Although the content of communicable disease prevention programmes, e.g. for TB control and HIV/AIDS, are quite well known, the shortcomings of healthcare and social systems as well as financial issues all present challenges to their implementation. ‘Basically, what we need for communicable disease interventions to be effective and sustainable is to be able to provoke changes in healthcare systems,’ said Dr Kluge. ‘I have worked for eight years on communicable diseases in the former Soviet Union and also on implementing the first programme in Siberian prisons in 1994, and was then active in central Asia, the Caucasus, Siberia, Russia, for example, on TB control. So, I can give you some examples.
‘There are four functions in a healthcare system that we must consider if we want to elevate it to communicable disease programmes. The first is about stewardship or governance. For example, and this is the most important, the political commitment has to change. If, for example, you are aiming for TB control in prisons, you will see that there are three vertical systems: the Ministry of Justice, which oversees the prison system and has its own infrastructure and resources; the Health Ministry, which has an old structure, and then between those is the Interior Ministry that runs detention centres where people are detained for a couple of days before their trials. Then, when prisoners are released they enter civilian society, which is under the Health Ministry. So already you have two that operate in one of the sectors and if you don’t have any interconnection from above, coordination is almost impossible.
‘Speaking about stewardship and governance means a commitment to what we call the social profile of TB patients. We are dealing with alcoholics, prisoners or ex-prisoners, people who are unemployed and really a very vulnerable part of society. So, if there is no recognition and profound understanding from the establishment of the social profile, you can have a good treatment regimen but will not really arrive at exterminating the disease.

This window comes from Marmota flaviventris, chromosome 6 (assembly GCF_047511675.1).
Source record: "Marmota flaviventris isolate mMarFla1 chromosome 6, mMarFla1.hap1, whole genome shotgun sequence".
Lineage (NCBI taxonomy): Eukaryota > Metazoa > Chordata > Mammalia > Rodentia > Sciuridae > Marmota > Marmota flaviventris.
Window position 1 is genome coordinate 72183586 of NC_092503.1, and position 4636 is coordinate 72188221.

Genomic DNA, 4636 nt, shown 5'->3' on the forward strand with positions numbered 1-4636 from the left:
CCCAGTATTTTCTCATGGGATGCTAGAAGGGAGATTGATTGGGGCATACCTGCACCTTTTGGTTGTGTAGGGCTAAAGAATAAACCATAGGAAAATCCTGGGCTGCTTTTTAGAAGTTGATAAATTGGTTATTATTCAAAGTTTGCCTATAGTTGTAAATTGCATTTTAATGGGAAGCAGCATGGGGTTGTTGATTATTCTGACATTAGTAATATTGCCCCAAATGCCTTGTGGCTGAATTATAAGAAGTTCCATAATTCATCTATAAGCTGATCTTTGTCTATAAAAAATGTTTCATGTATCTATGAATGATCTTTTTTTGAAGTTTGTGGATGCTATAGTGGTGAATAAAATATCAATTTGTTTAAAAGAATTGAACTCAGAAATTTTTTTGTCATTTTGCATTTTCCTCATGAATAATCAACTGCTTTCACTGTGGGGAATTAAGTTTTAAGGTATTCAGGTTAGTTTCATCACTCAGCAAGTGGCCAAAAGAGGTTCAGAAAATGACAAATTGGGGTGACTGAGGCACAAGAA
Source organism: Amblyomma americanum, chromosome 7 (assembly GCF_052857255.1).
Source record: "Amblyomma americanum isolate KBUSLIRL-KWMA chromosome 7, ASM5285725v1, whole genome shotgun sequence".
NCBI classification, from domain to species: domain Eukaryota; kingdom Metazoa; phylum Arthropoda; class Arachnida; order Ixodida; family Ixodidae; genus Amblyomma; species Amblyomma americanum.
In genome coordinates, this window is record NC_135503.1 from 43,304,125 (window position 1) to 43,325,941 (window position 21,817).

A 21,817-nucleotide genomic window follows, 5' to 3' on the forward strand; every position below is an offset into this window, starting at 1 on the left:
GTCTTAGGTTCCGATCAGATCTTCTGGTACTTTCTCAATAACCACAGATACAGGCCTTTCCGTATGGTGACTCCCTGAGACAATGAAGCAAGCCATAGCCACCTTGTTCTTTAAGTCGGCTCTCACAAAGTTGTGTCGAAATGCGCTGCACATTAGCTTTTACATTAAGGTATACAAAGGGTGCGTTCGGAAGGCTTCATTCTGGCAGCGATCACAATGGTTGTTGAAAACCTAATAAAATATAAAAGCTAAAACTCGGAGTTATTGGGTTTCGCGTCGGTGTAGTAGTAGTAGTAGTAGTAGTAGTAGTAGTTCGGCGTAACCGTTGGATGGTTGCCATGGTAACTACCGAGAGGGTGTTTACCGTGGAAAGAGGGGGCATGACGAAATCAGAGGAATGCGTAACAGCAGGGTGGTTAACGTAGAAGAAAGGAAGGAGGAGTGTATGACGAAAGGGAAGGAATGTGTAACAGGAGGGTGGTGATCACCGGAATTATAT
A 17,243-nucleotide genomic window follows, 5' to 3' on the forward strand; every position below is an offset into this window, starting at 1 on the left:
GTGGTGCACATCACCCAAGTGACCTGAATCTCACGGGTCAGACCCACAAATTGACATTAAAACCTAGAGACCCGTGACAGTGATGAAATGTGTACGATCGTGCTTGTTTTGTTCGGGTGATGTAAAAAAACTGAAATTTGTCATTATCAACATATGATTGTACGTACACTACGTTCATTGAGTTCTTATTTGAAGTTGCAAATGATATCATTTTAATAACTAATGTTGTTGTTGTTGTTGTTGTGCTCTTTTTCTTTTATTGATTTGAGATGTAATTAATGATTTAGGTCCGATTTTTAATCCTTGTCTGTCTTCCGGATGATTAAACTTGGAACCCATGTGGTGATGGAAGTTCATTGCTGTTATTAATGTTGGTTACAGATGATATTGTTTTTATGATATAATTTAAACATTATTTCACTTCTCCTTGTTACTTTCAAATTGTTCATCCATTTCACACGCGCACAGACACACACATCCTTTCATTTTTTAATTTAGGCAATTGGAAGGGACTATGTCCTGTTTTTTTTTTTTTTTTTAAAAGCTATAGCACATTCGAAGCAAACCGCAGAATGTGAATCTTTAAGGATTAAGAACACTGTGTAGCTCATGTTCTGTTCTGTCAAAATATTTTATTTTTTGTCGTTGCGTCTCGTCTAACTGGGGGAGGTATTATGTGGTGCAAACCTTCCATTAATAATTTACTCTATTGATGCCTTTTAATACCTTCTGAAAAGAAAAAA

‘Let’s move on to the second healthcare system function – financing. In east European regions, for TB and HIV control you have a fragmented healthcare financing system that sets up a TB service, HIV service, a prison service, but does not really look at targeting the patients. So we need to look at the financial mechanisms and make them more efficient. One concrete example we worked on was in the vulnerable oblast in the Russian Federation, the area has a system that encourages a long duration in hospital for TB patients. The longer they stay the more money the hospital receives. So, there is no incentive for the hospital manager to discharge TB patients early. This presents a whole set of problems; they are infected by other people, it is overcrowded, and so on. So, when we tried to reform the healthcare financing system we could use some of the savings for what we call incentives and enablers. For example, an incentive for TB patients is to give a social package containing soap, toothpaste or food, which encourages them to visit a TB dispensary. Or, the money could be used to pay the bus fares for a primary healthcare worker to visit a patient’s home and directly observe the treatment and ensure the patient takes the medication.